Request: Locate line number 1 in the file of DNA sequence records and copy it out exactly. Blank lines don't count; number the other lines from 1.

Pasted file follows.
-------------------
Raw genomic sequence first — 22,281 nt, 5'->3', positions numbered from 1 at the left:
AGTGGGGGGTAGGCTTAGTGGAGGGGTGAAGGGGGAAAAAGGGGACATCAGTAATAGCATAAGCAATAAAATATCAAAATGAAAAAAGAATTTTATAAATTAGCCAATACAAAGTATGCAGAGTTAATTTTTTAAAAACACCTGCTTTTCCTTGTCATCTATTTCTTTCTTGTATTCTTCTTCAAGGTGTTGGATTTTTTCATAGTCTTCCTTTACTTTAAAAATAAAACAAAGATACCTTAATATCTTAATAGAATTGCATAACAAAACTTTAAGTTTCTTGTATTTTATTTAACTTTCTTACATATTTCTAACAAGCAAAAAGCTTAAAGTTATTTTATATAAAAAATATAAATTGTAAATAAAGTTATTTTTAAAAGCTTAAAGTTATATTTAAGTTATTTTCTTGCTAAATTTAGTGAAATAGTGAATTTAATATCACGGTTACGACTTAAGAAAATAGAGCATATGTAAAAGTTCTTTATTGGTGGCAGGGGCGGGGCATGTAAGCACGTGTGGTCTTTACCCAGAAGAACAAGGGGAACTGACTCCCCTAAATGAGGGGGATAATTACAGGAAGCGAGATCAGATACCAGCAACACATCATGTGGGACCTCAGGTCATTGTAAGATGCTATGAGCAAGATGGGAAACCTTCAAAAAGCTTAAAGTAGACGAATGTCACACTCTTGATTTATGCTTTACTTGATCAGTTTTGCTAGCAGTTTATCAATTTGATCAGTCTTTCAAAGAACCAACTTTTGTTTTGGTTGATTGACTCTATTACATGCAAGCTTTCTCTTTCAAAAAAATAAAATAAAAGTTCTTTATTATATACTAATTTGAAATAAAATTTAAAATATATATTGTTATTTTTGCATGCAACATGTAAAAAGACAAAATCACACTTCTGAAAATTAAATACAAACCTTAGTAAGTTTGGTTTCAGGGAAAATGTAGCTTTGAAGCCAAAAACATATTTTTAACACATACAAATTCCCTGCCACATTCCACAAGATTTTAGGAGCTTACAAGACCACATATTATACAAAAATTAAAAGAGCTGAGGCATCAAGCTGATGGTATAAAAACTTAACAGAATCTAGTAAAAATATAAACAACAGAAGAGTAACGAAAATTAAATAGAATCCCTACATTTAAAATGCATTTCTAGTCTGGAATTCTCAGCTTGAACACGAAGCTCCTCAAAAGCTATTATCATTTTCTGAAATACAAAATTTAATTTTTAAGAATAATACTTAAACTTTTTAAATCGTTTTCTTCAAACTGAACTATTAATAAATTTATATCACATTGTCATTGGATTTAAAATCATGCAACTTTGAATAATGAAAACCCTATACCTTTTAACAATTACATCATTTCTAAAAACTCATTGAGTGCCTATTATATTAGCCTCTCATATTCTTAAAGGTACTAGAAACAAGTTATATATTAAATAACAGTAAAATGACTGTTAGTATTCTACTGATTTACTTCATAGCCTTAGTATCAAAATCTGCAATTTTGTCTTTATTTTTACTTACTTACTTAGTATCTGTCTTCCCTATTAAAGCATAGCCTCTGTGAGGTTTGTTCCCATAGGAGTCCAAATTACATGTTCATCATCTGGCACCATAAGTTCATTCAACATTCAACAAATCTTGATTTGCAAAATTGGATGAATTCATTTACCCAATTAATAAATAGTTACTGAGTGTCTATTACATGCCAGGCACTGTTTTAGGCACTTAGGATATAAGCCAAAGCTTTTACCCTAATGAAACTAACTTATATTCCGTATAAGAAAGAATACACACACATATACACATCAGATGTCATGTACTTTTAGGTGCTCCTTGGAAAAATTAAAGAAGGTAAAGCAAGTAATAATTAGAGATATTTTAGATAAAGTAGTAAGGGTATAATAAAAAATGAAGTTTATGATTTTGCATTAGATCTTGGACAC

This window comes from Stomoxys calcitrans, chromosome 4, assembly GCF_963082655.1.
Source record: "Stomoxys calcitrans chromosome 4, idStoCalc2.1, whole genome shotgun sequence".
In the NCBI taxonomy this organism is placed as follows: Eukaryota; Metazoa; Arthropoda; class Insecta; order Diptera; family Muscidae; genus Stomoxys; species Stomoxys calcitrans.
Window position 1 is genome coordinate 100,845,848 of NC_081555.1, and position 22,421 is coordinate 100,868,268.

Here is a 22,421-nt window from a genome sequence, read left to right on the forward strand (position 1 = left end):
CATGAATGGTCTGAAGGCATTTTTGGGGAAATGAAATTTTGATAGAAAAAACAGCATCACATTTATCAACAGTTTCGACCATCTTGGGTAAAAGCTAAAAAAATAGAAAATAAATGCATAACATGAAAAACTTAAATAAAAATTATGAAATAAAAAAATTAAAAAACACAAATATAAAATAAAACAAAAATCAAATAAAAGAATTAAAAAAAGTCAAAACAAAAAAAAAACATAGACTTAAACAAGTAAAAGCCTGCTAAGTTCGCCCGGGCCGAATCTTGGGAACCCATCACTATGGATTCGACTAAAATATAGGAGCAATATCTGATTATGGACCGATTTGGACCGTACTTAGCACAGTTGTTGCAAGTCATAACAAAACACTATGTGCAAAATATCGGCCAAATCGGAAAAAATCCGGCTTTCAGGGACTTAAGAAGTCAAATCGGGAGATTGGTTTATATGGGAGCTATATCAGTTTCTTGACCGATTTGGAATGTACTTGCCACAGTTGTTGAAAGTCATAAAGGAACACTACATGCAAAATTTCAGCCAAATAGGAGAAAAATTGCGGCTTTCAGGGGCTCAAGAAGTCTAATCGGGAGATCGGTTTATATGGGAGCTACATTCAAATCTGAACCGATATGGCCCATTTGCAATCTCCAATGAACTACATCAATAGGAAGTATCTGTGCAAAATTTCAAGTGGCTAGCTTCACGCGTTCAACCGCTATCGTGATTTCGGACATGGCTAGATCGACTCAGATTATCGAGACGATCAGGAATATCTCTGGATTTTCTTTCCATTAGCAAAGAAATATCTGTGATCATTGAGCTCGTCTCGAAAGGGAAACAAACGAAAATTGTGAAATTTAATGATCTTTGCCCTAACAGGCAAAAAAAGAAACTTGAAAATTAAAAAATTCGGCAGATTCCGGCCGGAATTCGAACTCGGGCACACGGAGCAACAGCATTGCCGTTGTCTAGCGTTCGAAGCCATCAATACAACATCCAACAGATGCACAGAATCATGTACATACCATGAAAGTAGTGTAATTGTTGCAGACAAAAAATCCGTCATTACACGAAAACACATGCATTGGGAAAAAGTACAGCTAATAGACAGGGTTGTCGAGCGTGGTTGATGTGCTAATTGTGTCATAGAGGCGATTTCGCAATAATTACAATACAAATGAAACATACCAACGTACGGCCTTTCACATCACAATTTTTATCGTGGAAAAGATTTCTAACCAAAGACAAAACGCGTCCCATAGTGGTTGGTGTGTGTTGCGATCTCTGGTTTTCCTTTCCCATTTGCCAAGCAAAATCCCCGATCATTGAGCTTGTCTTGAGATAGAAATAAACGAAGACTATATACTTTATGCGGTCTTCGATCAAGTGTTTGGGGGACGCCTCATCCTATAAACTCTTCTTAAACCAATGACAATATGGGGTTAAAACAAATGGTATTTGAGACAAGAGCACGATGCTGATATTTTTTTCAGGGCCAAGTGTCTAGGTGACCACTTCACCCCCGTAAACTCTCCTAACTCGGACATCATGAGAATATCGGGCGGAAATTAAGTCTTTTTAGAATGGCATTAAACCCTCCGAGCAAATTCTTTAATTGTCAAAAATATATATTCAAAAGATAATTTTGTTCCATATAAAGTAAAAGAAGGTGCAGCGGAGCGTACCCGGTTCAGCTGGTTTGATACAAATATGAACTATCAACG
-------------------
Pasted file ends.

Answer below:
Raw genomic sequence first — 22,281 nt, 5'->3', positions numbered from 1 at the left: